Changes in access to primary care for Medicaid beneficiaries and the uninsured: The emergency department perspective

Robert A. Lowe, K. John McConnell, Rongwei Fu, Cody C. Weathers, Jill Boyer-Quick, Annette L. Adams, Beverly Bauman

Research output: Contribution to journalArticlepeer-review

9 Scopus citations

Abstract

Reductions in scope of benefits and stricter premium and co-payment policies in the Oregon Health Plan (OHP) led to a large drop in OHP enrollment. Outpatient psychiatric benefits were eliminated for approximately 25% of enrollees. One measure of access to care is ED use. We used administrative data from our ED from August 1, 2001, through June 30, 2004, comparing ED use before vs after the March 1, 2003, cutbacks. Before the cutbacks, 38% of ED visits were by OHP beneficiaries, falling to 32% afterward. Visits by the uninsured rose from 18% before to 22% afterward. The proportion of visits for psychiatric conditions covered by OHP fell from 46% to 32%, although the proportion by uninsured patients rose from 16% to 23%. These findings suggest a worrisome reduction in access to medical care for uninsured Oregonians and unstable access for OHP enrollees, especially for behavioral health conditions.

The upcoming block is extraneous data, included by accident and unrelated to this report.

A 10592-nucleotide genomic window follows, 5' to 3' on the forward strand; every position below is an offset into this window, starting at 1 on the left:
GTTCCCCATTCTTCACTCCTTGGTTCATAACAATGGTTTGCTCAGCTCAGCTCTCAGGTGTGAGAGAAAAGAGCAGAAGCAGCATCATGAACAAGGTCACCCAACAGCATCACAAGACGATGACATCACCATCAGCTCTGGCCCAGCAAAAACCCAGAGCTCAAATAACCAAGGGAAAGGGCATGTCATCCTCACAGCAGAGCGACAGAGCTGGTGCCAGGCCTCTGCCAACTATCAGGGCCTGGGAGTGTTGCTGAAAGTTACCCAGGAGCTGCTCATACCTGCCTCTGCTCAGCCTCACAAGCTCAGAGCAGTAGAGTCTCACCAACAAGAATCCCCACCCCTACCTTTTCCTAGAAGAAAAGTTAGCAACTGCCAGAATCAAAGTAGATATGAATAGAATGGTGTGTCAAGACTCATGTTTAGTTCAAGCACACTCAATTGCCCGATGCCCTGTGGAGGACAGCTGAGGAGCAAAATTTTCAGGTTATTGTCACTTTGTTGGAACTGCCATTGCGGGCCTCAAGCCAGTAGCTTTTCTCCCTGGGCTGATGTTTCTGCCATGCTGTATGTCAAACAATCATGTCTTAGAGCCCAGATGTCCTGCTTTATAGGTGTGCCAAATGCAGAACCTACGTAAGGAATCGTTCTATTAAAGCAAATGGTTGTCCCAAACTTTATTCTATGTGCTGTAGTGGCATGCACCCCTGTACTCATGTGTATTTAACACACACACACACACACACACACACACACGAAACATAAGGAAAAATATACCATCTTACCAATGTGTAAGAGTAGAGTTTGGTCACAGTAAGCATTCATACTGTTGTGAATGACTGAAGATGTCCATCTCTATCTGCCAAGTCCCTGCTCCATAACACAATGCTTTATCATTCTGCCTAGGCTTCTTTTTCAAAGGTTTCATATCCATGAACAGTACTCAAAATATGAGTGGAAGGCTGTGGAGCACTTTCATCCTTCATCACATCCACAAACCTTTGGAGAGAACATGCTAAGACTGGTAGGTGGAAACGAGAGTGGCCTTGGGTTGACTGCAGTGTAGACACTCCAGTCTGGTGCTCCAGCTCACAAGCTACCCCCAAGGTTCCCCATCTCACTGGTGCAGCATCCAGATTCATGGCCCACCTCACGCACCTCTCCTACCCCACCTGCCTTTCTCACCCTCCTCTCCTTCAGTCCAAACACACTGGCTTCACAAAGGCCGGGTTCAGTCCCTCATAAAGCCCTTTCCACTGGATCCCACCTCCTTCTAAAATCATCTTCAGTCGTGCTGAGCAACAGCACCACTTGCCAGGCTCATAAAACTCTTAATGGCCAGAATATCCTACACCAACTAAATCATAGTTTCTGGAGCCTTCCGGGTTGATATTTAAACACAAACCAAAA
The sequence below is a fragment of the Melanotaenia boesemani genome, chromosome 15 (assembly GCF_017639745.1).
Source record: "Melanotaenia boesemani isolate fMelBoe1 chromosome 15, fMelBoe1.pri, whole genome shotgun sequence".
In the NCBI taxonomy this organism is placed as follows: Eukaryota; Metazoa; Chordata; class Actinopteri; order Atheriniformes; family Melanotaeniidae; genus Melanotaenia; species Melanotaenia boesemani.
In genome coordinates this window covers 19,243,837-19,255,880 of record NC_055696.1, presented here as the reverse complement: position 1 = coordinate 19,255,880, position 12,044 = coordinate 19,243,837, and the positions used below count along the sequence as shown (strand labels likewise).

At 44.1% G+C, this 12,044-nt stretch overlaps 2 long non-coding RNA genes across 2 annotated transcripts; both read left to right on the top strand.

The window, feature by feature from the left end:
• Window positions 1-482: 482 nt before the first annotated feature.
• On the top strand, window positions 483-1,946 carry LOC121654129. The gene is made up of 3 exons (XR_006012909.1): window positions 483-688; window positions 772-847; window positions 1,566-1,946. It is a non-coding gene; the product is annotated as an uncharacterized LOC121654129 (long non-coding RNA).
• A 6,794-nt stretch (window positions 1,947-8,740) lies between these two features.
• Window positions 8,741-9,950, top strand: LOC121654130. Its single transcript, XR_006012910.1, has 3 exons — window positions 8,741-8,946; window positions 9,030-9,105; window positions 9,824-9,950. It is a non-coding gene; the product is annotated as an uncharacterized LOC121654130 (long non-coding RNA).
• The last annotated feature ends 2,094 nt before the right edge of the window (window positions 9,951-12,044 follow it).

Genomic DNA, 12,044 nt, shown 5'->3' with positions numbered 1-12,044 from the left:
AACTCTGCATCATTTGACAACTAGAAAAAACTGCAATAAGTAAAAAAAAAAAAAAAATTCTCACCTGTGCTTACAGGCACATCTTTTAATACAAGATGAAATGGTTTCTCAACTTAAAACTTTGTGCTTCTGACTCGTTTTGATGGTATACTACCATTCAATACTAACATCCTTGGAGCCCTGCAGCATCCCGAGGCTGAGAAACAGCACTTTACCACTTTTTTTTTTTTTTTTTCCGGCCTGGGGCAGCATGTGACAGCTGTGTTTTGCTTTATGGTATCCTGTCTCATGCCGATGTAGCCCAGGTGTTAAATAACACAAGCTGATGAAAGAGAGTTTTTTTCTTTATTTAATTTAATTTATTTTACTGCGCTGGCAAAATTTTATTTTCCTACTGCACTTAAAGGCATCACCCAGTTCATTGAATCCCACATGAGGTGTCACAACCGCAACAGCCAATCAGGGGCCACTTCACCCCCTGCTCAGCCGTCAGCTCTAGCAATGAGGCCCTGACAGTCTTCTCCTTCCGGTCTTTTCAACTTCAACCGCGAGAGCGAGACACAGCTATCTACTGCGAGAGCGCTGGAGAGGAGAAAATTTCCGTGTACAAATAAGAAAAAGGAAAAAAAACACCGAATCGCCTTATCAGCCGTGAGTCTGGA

Original languageEnglish (US)
Pages (from-to)33-37
Number of pages5
JournalAmerican Journal of Emergency Medicine
Volume24
Issue number1
DOIs
StatePublished - Jan 2006

ASJC Scopus subject areas

  • Emergency Medicine

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